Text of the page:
Designing for efficient heat pumps

Designing for efficient heat pumps

There is little doubt that heat pumps are going to make a significant contribution in the push for net-zero. As a technology, they are able to deliver more heat energy than the electricity used to power them, up to 5x in some cases.

However, these remain high power devices and minimising electrical losses within them remains a key goal for all designers. All heat pumps contain several power conversion stages including the AC input stage that converts the grid to DC for the control electronics and motor inverters. An active PFC stage is needed here, usually requiring a microcontroller (MCU) to implement.

In particular, the higher powered motors such as the one used in the compressor must be controlled to be efficient. There will also be a number of circulating pumps and fans in a typical heat pump and efficient control of these is also important. Simpler motor control approaches have disadvantages that result in increased energy loss, so designers are turning to field-oriented control (FOC) as a preferred solution.

By accurately modelling the motor's magnetic field and using that mathematical model to predict the motor’s state, FOC minimises losses overall and improves efficiency. FOC enables precise control of motor speed and torque, allowing for rapid adjustments to changing load conditions – particularly important in the compressor motor.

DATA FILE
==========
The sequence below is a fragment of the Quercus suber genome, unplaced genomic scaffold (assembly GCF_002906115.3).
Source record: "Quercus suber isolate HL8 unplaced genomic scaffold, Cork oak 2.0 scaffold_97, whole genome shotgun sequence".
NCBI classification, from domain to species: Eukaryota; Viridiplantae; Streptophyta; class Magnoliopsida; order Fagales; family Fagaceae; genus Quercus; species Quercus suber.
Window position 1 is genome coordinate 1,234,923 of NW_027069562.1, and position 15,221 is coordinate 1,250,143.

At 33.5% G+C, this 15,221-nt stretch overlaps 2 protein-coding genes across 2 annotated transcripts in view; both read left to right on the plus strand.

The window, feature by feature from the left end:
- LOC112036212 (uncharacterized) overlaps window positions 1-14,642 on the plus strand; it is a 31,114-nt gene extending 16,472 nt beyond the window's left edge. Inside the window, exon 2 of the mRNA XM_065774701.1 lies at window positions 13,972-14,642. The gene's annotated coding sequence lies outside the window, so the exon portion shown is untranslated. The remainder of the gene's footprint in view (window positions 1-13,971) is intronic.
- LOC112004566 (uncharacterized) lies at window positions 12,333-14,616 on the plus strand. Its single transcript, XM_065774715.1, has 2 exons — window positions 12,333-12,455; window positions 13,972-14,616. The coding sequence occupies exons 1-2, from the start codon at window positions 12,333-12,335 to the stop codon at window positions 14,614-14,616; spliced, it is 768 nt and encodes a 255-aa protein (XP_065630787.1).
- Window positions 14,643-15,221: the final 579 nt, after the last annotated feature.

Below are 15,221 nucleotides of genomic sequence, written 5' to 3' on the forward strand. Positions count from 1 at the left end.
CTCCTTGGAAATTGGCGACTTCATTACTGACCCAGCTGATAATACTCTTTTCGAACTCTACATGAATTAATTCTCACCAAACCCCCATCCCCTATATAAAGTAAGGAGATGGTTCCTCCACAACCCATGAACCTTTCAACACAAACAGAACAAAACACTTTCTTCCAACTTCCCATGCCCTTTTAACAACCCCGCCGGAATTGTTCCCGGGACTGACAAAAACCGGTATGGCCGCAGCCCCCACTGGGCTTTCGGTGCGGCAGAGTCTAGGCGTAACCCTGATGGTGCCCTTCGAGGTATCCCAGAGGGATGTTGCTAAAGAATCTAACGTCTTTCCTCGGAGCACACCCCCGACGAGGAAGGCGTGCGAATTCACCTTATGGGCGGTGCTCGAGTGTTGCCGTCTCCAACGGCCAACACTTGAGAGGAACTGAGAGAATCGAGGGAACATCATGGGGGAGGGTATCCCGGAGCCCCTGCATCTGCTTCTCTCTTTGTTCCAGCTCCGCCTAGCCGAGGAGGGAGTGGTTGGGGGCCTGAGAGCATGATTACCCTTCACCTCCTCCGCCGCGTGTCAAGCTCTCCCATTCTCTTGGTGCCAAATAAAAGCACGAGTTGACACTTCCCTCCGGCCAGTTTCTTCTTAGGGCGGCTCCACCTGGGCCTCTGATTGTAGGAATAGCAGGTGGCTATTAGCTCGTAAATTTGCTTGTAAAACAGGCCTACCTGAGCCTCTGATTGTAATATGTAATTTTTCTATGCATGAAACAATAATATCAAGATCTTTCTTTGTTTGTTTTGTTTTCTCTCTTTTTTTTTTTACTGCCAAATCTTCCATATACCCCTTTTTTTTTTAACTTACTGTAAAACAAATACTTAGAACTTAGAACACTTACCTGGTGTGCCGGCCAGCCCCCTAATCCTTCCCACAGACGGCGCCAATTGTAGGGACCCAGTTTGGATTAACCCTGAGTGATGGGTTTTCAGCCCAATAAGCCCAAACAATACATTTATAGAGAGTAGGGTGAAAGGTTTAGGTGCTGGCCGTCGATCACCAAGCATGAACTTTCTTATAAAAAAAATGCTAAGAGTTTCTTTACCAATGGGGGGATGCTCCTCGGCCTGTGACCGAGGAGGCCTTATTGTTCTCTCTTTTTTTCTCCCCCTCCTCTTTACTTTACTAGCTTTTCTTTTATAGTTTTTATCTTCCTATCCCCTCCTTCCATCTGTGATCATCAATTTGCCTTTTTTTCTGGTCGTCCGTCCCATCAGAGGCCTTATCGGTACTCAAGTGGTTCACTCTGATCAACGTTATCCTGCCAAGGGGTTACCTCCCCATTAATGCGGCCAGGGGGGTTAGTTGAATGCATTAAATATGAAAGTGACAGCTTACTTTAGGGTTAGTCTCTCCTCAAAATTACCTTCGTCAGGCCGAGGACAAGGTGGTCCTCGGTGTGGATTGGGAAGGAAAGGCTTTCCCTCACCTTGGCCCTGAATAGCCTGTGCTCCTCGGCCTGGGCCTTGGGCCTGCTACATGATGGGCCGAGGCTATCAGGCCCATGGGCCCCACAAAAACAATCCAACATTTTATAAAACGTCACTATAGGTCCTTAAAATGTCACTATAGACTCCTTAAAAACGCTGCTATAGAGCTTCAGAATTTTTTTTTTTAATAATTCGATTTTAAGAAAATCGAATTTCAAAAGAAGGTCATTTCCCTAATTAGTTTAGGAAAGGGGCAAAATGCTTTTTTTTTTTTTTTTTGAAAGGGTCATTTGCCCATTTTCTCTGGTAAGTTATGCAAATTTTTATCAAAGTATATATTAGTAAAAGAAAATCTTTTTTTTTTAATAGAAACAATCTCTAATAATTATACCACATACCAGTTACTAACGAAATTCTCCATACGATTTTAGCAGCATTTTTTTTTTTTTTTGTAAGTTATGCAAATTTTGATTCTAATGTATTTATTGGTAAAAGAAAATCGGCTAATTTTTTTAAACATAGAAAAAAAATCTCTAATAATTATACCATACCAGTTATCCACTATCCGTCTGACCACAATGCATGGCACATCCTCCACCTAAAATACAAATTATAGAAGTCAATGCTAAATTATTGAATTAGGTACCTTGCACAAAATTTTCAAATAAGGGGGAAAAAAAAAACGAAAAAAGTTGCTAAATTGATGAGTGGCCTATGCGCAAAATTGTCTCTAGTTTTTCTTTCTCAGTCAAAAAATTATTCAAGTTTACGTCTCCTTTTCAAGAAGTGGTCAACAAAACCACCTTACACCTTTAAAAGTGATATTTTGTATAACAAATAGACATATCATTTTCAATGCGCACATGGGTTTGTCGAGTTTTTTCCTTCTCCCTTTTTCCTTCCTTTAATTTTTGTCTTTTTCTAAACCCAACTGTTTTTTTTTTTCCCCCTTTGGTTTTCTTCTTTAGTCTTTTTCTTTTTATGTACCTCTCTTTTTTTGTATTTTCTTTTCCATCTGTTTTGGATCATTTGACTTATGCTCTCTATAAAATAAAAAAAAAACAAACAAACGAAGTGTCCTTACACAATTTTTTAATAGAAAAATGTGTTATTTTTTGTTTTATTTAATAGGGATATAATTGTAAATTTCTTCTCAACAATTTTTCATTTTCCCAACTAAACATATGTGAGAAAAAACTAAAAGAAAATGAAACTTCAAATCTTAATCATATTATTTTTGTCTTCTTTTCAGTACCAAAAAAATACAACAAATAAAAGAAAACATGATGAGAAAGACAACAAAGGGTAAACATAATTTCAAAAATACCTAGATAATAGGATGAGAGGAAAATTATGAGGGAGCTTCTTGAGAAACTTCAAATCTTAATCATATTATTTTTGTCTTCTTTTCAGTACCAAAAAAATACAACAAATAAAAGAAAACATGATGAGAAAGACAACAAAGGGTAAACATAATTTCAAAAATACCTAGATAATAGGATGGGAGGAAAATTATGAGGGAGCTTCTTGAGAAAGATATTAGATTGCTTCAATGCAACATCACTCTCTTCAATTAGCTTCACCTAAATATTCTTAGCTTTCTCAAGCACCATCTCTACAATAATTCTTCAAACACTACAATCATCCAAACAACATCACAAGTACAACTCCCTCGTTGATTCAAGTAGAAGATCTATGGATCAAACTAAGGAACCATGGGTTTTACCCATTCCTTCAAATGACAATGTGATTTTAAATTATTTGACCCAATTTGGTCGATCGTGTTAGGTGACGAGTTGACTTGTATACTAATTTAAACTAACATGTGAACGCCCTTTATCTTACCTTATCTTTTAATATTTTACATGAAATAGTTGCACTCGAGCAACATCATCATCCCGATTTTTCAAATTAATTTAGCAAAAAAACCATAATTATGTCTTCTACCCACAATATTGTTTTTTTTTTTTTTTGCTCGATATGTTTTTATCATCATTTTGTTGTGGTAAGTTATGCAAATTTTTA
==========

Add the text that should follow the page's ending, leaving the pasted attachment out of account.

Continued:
FOC helps to reduce harmonic distortion in the electrical system by controlling the current waveform applied to the motor to a sinusoidal shape. This results in smoother operation and reduced losses associated with harmonic currents, contributing to overall energy savings.

However, complex mathematical modelling requires a processor. Most MCUs lack the necessary instruction sets and DSPs are not ideal for interrupt driven I/O control. So, FOC often entails using multiple processors and, with another processor for the PFC, systems become complex and expensive.

Designed specifically for FOC with the required instructions and interrupt-driven I/O control, Toshiba’s TMPM4KL incorporates their highly optimised Advanced Vector Engine (A-VE) that simplifies design and enhances performance. The highly capable MCU can control multiple motors, the PFC stage and solenoid valves, eliminating several components.

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